Around the United States Shipping Containers Are Being Converted Into Housing

Across the nation, people are converting old shipping containers into low-cost housing. For some, they are an affordable, sustainable way of downsizing; for others, they represent a new tool in the fight against homelessness. But some municipalities and zoning boards are taking steps to limit the number of “tiny homes” made from shipping containers in their districts.
For proponents, the argument for steel shipping container homes is clear. Not only is steel the most recycled product on Earth, with 90% being recycled, but a steel shipping container can last an average of 25 years with almost no maintenance. And since there are an estimated 17 million containers in operation right now, they could serve as a ready-made supply for low-cost housing.
Some design these tiny homes with the very best luxury in mind, like Seattle-based Designer Karen Hirschman, who designed a tiny space as part of a fundraiser for the Washington Chapter of the American Society of Interior Designers.
“We’ve got a full built-in refrigerator with a freezer. We’ve got a full stackable washer and dryer. We’ve got a tankless hot water which takes up about four inches of space underneath a cabinet,” Hirshman said to KVUE. “It comes with all the bedding. It comes with the dishes, the pots, and pans. It’s got towels in the bathroom. We put toilet paper on the holder. It’s ready to go.”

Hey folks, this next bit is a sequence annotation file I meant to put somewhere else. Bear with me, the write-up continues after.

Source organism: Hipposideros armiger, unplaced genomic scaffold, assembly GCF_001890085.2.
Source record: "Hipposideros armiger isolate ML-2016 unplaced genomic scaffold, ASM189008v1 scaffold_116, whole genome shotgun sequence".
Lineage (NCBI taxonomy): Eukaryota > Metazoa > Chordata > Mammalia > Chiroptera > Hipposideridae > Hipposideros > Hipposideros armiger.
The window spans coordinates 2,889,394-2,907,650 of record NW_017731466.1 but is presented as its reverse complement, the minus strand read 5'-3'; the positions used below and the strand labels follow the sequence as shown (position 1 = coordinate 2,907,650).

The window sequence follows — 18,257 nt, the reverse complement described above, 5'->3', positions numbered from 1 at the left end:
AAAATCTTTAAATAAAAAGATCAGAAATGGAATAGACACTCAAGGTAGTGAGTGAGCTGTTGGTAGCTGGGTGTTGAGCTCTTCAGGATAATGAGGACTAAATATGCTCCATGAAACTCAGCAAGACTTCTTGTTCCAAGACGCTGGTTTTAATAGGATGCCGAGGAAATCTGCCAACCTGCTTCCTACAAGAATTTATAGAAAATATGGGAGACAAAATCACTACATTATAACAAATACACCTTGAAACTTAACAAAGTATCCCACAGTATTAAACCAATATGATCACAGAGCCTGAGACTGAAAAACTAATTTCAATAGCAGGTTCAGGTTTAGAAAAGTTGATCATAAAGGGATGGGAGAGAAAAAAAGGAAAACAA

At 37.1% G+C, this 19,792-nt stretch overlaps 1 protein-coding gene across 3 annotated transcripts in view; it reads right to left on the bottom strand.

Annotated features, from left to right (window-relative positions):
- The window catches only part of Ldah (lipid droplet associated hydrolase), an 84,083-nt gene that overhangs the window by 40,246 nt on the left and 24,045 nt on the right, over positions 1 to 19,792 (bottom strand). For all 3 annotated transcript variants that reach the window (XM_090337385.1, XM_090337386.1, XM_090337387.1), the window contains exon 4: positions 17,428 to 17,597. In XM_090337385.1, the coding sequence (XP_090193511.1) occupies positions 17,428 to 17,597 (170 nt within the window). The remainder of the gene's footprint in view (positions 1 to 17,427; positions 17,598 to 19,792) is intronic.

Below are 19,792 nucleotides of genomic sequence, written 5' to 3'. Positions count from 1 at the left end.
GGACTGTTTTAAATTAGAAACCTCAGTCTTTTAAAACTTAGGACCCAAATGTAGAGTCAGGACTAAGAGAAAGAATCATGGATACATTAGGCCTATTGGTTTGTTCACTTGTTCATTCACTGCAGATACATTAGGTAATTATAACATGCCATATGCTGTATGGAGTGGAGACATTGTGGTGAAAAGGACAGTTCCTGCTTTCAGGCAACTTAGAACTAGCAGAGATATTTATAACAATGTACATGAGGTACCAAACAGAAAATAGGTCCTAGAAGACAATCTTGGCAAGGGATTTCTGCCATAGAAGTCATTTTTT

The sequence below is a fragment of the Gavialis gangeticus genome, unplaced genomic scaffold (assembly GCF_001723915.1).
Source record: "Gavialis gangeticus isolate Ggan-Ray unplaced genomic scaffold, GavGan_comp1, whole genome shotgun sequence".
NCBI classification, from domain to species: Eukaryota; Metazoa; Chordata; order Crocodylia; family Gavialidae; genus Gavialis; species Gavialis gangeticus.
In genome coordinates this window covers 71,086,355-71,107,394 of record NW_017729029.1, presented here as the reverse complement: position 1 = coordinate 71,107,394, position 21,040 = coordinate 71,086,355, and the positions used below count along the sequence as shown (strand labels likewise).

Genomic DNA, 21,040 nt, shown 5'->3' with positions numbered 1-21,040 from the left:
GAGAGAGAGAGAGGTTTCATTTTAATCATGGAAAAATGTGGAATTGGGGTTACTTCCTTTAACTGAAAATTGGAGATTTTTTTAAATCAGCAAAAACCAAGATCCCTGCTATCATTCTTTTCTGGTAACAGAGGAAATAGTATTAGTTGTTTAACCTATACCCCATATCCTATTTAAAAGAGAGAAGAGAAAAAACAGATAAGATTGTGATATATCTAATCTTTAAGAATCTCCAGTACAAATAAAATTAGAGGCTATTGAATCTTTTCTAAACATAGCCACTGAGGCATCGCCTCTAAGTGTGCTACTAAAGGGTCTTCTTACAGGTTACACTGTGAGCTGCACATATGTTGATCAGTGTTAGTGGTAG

Others, however, see these homes as an invaluable resource in the fight against homelessness. Los Angeles Potter’s Lane is one such example. This innovative housing project was constructed using shipping containers and allows the new residents — mostly homeless veterans — to pay a monthly rent of just $69, with an additional $1,259 being subsidized, according to the Los Angeles Times.
While almost 75% of Americans report living paycheck to paycheck, with 27% reporting no savings at all, the financial struggle of the homeless is often further complicated by either physical or mental disabilities or addiction.
These converted units are a prime example of supportive housing, which assists the homeless population as they transition to a more conventional style of life.
But despite their many benefits, not everyone is on board with these converted units. A Missouri Planning and Zoning Commission in Cape Girardeau has recommended a ban on using shipping containers for homes or businesses, according to the South East Missourian.
But even members of the Commission that voted in favor of recommending the ban seem to understand they are fighting an uphill battle. Kevin Greaser, who voted for the ban, told the South East Missourian: “It is obvious that these types of structures are becoming a little more popular.”

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